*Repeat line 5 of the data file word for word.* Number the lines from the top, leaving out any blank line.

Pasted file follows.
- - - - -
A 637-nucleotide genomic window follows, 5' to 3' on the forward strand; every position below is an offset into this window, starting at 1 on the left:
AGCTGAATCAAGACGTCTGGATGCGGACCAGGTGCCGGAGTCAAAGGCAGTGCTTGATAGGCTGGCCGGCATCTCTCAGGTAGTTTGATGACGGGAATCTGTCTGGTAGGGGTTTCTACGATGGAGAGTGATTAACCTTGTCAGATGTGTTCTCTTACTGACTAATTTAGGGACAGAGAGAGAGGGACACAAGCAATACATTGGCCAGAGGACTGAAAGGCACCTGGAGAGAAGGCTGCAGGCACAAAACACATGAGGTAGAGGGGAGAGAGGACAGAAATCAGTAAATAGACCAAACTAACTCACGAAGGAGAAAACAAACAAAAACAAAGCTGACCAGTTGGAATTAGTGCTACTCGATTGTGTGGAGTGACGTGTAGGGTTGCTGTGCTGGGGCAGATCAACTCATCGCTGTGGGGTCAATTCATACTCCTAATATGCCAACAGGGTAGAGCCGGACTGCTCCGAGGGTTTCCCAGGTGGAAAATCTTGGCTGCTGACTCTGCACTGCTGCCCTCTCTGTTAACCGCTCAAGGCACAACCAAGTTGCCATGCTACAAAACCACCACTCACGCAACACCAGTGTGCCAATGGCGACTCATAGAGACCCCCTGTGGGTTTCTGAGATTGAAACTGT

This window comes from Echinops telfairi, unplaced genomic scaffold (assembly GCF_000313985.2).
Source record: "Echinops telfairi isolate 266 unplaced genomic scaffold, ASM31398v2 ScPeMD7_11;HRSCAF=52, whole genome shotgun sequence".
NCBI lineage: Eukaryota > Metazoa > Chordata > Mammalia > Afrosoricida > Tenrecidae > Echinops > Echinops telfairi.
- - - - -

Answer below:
NCBI lineage: Eukaryota > Metazoa > Chordata > Mammalia > Afrosoricida > Tenrecidae > Echinops > Echinops telfairi.